Taraneh Fazeli (she/they) is a chronically ill Iranian-American curator, writer, educator, and cultural organizer. Her work is rooted at the intersection of the disability, queer, and diasporic communities she calls home. She collaborates with artists and community groups to create exhibitions, publications, and programs supporting exchange across spaces – geographic, disciplinary, institutional, identity-based. She teaches at the City College of New York, lectures widely on ableism, time, accessibility, racial equity, and care, and has written for publications including Artforum, Art in America, Hyperallergic, and Flash Art. She received a 2022 Curatorial Research Fellowship from The Andy Warhol Foundation.
Taraneh is co-director of Poetic Societies, a Detroit-based non-profit that uses arts and healing technologies to focus on transnational celebratory cultural events to help participants regain ancestral knowledge lost due to migration, forced displacement, processes of enslavement, or colonization. She works outside of organizations collectively around various concerns: she co-founded Relentless Bodies, a Detroit-based creative disability and healing justice collective; is a member of Healing by Choice!, a circle of Women and gender non-conforming People of Color Health and Healing Practitioners; was a 2021 Detroit Equity Action Lab (DEAL) racial equity fellow at Wayne State University Law School; advises on disability justice and accessibility committees for organizations such as Allied Media; is a member of Crip Fund, a group of disabled artists and activists who came together to practice mutual aid shortly before the pandemic hit; was a core member of Canaries, an art collective and support group of people with auto-immune and other chronic disorders; was a member of Working Artists in the Greater Economy (W.A.G.E.); and was a member of Pedagogy Group, a collective of socially-engaged art educators.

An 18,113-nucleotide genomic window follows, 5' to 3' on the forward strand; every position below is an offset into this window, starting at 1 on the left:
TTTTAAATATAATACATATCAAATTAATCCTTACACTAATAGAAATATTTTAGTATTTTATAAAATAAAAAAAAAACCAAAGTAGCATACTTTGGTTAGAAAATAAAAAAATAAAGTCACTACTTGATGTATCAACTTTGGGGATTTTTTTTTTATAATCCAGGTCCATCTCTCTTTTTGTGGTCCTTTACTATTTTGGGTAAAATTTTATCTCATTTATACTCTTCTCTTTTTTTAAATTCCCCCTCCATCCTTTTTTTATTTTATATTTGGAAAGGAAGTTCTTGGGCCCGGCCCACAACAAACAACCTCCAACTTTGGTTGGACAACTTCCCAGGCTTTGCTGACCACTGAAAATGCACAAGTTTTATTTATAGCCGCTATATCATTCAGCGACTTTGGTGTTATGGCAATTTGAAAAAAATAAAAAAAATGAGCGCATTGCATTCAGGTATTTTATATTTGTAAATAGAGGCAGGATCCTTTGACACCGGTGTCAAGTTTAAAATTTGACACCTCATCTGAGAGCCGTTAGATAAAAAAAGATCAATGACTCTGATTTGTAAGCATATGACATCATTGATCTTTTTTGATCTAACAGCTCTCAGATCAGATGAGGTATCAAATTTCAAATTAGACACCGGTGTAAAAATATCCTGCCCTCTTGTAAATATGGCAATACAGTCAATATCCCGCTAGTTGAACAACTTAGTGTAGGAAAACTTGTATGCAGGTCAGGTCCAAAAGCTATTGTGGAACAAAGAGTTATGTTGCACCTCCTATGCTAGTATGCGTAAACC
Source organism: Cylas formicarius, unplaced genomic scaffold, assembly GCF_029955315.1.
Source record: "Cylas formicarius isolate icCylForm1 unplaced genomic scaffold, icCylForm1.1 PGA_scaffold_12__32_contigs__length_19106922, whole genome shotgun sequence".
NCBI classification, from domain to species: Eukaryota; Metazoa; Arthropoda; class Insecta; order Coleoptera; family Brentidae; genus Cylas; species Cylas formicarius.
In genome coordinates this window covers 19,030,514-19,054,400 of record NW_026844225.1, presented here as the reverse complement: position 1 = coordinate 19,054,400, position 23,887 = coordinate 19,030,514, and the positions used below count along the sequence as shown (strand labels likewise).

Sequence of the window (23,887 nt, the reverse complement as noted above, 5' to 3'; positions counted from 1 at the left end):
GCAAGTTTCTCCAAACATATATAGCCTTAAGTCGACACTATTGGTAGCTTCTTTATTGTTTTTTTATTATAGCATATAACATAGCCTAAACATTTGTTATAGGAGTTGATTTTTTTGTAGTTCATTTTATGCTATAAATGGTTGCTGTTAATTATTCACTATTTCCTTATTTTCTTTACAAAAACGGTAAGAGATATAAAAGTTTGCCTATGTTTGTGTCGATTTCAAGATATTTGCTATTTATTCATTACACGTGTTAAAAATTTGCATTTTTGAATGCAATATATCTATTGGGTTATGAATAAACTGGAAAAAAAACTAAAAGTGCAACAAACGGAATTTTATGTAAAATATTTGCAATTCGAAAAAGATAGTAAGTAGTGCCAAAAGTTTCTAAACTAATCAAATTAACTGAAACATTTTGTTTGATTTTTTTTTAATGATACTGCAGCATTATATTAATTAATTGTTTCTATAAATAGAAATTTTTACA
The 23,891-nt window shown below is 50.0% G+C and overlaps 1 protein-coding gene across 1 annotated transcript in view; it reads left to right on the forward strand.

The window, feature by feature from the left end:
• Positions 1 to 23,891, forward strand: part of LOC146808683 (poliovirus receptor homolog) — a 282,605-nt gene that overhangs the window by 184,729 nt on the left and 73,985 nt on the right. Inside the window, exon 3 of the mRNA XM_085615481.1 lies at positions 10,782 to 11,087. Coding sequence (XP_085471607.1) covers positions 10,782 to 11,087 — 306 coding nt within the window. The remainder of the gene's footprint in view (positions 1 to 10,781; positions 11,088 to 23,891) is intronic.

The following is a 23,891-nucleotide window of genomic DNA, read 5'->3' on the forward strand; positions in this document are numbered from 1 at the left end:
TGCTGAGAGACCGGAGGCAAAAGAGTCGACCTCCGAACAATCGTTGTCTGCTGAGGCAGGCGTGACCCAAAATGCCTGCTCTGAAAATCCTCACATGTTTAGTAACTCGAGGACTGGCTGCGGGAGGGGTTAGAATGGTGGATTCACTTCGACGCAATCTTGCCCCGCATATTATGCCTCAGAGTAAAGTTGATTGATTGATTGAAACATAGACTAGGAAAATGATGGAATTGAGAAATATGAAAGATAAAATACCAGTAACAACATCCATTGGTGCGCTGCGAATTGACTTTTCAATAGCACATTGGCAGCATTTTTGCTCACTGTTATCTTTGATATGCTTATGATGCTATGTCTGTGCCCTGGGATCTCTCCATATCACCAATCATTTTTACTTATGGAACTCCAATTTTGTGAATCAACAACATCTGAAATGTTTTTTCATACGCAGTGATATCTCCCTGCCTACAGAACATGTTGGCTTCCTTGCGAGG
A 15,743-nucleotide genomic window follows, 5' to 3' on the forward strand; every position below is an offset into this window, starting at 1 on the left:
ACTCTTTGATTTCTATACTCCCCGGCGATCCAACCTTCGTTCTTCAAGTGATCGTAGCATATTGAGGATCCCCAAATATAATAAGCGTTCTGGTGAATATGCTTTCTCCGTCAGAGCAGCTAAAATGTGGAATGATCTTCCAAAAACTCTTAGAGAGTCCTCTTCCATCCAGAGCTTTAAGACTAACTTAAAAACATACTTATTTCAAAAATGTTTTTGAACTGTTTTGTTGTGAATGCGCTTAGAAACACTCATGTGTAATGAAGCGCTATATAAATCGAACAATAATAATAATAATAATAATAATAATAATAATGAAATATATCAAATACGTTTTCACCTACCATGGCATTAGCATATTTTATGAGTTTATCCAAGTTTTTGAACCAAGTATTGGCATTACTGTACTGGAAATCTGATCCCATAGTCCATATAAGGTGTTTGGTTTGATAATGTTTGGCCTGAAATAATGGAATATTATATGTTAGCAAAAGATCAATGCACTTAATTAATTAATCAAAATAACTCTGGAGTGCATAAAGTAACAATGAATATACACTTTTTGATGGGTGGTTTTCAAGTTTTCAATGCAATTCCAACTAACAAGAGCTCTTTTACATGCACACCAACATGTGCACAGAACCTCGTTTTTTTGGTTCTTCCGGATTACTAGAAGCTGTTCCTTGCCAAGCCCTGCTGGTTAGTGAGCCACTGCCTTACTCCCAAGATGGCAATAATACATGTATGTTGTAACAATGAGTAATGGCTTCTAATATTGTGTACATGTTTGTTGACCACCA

For ten years (2006–16), she worked at NYC-based arts institutions such as Artforum, e-flux, Triple Canopy, and The New Museum. After hitting a wall in her ability to affect change from these politically-engaged but rather rarified spaces, she became an independent curator supported by the residency circuit. She still believed in art’s potential to constitute reparative cultural rituals, interrogate forms of representation, and dream more-just ways of being together, but had lost perspective on how to deal with its duality – as a powerful site of emancipation that’s often complicit in structures that transmit inequality. Since then, by engaging beyond perceived US-coastal and international “centers,” she developed a nuanced understanding of how to work with diverse artists and communities, developed a practice that supports their self-determination and thriving, and found senses of belonging in the arts she never had. In early 2019, Taraneh was hired as the Artistic Director of No Longer Empty to lead creative projects on mental health, race, and disability during a three-year partnership between the Art Therapy department at Bellevue Hospital and the Men’s Shelter at the old hospital location shortly before the COVID-19 pandemic hit and the organization closed.
Taraneh also wants you to know that she also makes delicious Kuku-sabzi, gives epic studio visits, has Virgo organizing skills, takes most of her Zooms from bed while sick or on very long walks when not, and has a mean right hook.